He/she is the person who gets you into a restaurant when it’s full, or books your transfers when you’ve forgotten, and so much more.
Concierges are very versatile – they can carry out a number of job roles, ensuring that guests have an amazing ‘overall’ experience.
Marketing, sales and media
Marketing is one of the cornerstones of any business and helps not only to improve brand awareness, but gain market share and ultimately increase profits. Having a natural sales ability is essential to securing a role in this fast-paced division of the industry.
Sales individuals should be able to communicate well with people at all levels, have a strong network of contacts and be able to ‘close a deal’.
Marketing requires an understanding of different markets, different marketing mediums, budgets and how they all work together for increased profit and market share.
Food & Beverage or Catering Manager
A food and beverage supervisor or manager plans, organises, and manages the food and beverage supply for a hospitality venue such as a hotel or restaurant. They plan types and quantities of food and drinks needed during a particular timeframe, make sure the goods are ordered, delivered, and paid for, that the items are correctly used, and that the hotel or restaurant makes a profit from its food and beverage services.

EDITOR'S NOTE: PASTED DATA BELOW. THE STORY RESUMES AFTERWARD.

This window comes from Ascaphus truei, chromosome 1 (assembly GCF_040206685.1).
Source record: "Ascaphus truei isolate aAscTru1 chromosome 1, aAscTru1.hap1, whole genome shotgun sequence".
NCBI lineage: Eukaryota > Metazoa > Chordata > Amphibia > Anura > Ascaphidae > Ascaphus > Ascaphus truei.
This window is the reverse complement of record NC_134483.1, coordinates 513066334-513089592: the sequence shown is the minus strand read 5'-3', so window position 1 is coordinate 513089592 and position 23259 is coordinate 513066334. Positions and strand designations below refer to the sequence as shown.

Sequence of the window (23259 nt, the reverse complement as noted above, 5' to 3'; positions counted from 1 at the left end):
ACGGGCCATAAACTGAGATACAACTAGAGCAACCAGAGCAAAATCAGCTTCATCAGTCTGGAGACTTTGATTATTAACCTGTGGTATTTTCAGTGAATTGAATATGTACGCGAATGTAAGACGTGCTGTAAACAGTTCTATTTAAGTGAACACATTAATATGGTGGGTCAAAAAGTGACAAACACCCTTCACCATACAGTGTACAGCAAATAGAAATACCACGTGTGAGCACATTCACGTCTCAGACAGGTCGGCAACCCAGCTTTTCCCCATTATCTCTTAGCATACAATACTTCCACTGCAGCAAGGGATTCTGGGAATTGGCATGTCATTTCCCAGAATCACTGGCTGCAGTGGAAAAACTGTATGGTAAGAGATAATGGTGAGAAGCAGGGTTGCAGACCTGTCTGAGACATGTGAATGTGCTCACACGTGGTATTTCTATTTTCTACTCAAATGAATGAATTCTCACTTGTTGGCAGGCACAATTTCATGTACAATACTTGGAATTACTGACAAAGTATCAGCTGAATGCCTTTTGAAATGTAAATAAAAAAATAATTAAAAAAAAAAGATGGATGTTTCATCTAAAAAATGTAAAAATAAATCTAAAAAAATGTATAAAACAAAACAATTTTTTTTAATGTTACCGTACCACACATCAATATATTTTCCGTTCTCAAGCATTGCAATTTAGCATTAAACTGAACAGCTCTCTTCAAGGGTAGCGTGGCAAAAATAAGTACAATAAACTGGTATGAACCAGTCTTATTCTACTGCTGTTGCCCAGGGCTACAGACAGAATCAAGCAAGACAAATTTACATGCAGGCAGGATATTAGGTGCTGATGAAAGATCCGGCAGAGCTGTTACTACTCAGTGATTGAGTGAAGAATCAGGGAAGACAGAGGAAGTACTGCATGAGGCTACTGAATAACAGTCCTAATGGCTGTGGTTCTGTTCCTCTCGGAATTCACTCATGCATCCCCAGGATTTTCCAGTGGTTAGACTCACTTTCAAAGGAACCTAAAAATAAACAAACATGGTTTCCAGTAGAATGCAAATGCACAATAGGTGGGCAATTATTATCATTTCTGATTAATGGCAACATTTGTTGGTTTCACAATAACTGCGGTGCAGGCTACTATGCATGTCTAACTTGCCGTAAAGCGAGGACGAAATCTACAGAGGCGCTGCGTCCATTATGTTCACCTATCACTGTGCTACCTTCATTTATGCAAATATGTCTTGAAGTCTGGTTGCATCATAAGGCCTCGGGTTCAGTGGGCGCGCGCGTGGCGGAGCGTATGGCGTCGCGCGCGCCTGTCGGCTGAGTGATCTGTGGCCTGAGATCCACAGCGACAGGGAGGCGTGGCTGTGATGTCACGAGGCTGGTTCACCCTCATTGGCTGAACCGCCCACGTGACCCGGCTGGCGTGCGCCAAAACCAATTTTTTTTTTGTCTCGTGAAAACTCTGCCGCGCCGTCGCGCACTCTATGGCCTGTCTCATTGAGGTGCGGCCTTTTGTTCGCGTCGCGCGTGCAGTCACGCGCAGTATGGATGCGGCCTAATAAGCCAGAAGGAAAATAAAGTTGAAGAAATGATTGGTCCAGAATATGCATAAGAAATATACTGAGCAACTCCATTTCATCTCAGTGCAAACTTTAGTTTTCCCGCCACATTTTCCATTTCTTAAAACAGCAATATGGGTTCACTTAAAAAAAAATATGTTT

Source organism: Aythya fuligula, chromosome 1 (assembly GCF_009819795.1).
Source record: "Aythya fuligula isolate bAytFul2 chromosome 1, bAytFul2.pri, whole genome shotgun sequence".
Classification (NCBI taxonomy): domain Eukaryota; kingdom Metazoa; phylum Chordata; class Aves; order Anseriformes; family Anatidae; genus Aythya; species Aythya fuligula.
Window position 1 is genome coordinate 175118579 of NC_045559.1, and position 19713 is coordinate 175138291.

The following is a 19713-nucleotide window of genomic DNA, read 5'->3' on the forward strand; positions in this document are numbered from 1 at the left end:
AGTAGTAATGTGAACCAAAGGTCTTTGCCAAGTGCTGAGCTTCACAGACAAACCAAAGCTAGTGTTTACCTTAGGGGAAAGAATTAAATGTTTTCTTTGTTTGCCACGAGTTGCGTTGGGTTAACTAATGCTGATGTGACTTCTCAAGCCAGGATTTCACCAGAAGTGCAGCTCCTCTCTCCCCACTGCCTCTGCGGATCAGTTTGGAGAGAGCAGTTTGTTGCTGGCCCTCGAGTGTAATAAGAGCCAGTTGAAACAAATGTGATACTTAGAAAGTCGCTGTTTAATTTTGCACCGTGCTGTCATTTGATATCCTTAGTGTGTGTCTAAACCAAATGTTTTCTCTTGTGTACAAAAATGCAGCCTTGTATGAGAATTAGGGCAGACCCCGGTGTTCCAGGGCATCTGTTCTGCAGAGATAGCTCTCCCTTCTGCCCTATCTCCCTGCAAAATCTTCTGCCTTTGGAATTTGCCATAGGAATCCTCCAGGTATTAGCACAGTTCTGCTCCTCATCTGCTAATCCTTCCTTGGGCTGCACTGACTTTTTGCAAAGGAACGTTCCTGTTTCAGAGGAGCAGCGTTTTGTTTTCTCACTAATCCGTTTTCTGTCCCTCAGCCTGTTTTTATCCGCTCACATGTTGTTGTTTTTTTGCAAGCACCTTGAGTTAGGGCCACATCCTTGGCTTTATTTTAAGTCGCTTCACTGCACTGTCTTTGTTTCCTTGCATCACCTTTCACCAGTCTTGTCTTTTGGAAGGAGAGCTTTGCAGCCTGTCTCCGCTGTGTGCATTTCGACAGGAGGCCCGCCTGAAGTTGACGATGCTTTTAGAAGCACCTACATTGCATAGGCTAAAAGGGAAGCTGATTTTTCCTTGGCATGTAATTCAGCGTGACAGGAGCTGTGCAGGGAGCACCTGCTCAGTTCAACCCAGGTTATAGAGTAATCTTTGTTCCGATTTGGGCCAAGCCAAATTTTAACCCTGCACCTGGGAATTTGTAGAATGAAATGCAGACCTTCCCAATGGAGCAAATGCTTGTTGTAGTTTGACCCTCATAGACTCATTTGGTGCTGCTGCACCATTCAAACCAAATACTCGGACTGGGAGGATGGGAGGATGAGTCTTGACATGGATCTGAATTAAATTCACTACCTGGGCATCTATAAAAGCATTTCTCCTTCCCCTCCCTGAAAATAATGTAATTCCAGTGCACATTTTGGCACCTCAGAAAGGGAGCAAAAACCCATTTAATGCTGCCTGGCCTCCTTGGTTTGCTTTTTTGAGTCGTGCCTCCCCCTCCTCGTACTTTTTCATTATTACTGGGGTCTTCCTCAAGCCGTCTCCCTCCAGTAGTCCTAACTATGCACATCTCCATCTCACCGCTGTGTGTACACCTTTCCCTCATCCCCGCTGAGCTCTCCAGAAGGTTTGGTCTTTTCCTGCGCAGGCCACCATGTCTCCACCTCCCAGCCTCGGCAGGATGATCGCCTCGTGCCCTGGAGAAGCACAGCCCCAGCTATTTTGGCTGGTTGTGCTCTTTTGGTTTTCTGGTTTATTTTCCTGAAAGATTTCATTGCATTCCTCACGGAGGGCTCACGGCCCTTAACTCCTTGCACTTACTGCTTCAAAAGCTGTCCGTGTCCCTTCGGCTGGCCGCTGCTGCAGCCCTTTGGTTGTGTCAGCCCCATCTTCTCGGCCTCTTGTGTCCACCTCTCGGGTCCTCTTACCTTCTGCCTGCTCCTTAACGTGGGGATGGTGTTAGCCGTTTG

The same principles apply for catering companies who often deliver food services off-site.
The word Sommelier comes from French origins and has come to mean one that carries supplies.
So the first role of the Sommelier is to transport/carry the wine.
In modern day dining, the Sommelier needs to have a system in the cellar in which he knows and understands exactly where each wine is kept, rotated, stored and when it will be available. Another important role of the Sommelier is to pair the fine wines with the foods listed on the menu.
A Sommelier works with the senior kitchen staff to find suitable wines to pair with various menu items.
The Sommelier’s role is not always to educate the guest (most guests don’t want to be educated) but to guide the guest on their wine selection. Part of this is done when the Sommelier creates an outstanding wine list, and the other part is created when the guest is present and available to discuss wine choices with.
Financial or accounting roles
Accounts staff in the hotel industry keep a record of money out, money in and record all of these transactions on spreadsheets. Discrepancies need to be investigated, corrected and reported as to why they happened. They may also handle payroll, debtors, creditors and financial reporting. A Financial Manager is a hotel’s head honcho when it comes to money. He or she plans how to spend it, save it, and increase it. The Financial Manager basically controls the finances of the hotel or hospitality property.
A tour guide is an individual who takes groups of people or individuals to and from tourist attractions, explaining the culture, history and heritage of the site and providing as much information as possible to the guests as well as fielding questions. Tourist sites can include historical, cultural, culinary or religious sites as well as landmarks or ‘experiences’ that tourists seek out.
If you have any questions or you would like to know more about job opportunities you can explore in the hospitality industry, get in touch with us below.